One way Carlino applied this lesson was by honing Volunteers of America’s acknowledgement letters from six paragraphs that thanked donors for their gift and then talked mostly about the organization to three paragraphs that convey to donors: “You are amazing. This is what you did. We can’t wait to talk to you again,” she says.
It’s not their checkbook we should be thanking. It is not their check or their cash that made a difference. It was the decision from the heart.
The gift is the “afterthought,” Carlino says, the P.S. at the end with the necessary tax language. “That’s the boring part … For the people that care, they just want to know, did I make a difference?”
Carlino has also been trying new approaches for email communications, including testing a campaign last Christmas that was tailored for different groups or donor segments. “We really played with the language to address that specific group and their attachment,” Carlino says, such as using donors’ first names in the subject lines and asking them to “put their hero cape on” and help make a difference by giving the gift of love.
Here are more lessons and tips that can help you improve your nonprofit’s efforts to show gratitude to donors and ensure they stay close.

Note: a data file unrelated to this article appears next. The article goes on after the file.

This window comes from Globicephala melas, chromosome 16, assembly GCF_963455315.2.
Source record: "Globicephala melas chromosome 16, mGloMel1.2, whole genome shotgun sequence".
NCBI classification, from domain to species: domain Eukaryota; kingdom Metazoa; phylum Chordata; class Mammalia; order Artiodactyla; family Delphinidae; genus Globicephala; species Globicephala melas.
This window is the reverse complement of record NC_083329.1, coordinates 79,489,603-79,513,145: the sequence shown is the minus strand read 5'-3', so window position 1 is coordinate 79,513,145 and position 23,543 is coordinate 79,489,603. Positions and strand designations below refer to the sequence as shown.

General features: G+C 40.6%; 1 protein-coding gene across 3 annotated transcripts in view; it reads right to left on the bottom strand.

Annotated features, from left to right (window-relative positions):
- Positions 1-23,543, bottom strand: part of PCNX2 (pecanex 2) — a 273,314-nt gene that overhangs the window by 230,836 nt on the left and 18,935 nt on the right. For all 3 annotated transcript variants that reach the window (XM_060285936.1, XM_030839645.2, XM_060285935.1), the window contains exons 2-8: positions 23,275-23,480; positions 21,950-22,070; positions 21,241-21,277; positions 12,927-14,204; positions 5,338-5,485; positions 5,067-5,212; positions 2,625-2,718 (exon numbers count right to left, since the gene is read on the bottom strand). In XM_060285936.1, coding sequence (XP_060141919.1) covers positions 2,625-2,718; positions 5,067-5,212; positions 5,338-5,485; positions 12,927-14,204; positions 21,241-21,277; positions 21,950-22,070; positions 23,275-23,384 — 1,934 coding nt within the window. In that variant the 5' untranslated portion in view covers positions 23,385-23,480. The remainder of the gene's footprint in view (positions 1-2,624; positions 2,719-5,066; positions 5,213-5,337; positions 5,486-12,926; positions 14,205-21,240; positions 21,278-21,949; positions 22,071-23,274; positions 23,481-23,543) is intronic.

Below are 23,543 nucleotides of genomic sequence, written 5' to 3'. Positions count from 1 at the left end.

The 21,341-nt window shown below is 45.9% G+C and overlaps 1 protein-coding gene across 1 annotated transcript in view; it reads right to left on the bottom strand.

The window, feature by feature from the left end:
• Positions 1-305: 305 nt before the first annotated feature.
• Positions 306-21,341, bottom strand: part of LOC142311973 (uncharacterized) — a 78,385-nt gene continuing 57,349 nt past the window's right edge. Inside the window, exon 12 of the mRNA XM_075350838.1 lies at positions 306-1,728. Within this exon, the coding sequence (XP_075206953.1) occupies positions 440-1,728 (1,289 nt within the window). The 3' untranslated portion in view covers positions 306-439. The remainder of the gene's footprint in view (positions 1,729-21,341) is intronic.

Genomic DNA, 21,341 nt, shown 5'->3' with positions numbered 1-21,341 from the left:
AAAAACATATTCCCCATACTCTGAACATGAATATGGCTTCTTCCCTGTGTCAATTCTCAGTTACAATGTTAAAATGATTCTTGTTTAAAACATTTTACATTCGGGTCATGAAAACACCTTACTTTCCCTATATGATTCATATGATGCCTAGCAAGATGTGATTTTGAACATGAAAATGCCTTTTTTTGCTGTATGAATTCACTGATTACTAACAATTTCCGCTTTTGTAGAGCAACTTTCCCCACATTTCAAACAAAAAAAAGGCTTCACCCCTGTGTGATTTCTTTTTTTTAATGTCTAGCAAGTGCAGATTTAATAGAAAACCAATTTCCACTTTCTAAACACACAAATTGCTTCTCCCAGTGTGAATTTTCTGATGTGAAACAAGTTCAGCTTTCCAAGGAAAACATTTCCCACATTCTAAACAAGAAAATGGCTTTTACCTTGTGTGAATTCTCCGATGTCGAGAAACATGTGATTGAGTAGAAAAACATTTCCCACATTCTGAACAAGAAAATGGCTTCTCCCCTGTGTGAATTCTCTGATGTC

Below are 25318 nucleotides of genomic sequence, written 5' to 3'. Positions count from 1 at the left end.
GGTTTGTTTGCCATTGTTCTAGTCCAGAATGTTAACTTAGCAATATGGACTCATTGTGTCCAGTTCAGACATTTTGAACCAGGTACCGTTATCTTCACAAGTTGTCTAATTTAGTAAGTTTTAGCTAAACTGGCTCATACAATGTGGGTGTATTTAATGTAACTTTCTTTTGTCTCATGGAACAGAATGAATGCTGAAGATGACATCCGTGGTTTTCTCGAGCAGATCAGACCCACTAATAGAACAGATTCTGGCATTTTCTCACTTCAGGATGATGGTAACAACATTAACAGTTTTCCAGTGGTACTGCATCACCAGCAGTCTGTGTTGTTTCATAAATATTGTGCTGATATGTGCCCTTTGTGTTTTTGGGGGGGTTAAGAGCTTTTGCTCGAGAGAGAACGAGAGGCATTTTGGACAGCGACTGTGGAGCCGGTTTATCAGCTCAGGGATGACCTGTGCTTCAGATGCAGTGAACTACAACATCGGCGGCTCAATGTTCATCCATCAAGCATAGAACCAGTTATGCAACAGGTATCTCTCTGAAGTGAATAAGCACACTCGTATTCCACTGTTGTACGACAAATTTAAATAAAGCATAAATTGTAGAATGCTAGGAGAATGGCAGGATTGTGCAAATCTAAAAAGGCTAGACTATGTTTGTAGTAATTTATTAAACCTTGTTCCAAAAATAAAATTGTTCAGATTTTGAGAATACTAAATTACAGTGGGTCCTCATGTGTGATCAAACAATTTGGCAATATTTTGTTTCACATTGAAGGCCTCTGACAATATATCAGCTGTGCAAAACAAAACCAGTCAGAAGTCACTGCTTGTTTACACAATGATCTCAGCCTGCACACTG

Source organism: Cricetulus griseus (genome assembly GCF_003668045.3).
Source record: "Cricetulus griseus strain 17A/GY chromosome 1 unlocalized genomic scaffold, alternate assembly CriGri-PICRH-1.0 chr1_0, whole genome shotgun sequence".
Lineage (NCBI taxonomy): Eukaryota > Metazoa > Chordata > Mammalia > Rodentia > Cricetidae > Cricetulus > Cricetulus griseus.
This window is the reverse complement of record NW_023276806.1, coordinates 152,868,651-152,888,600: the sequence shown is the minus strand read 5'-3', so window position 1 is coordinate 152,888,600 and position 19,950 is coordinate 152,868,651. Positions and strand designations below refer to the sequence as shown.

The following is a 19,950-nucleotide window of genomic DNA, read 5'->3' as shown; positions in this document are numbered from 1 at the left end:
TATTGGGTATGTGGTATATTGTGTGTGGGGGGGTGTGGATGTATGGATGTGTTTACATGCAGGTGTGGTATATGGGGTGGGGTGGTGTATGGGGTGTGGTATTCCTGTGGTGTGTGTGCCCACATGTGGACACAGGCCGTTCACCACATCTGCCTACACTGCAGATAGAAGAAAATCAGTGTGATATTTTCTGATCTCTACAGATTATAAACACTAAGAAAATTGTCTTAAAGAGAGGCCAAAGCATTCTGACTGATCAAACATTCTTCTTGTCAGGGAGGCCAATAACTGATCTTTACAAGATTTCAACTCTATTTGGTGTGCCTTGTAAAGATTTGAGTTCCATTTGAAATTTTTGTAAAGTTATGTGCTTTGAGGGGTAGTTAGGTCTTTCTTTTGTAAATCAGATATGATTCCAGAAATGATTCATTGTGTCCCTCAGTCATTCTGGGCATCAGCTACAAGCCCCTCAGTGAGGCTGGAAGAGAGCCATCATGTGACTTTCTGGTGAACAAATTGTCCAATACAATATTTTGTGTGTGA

Lead with stories. In its impact report this year, which the group calls its “Great Big Gratitude Report,” Volunteers of America put stories and thank-yous first, instead of stats. For example, the report might offer a story about a client and then explain, “This is one of 4,500 people that were touched by your kindness or sheltered with your love,” Carlino says. The new approach resonated: Revenue from the piece doubled over the previous year, she says.
The nonprofit also shifted how it tells stories in its summer newsletter, from focusing on how it helped clients out of their “darkest moments,” such as substance use disorder, to how donors help clients rebuild family bonds. Not all supporters could relate to clients’ specific struggles, she says, but most of them have family members or other relationships.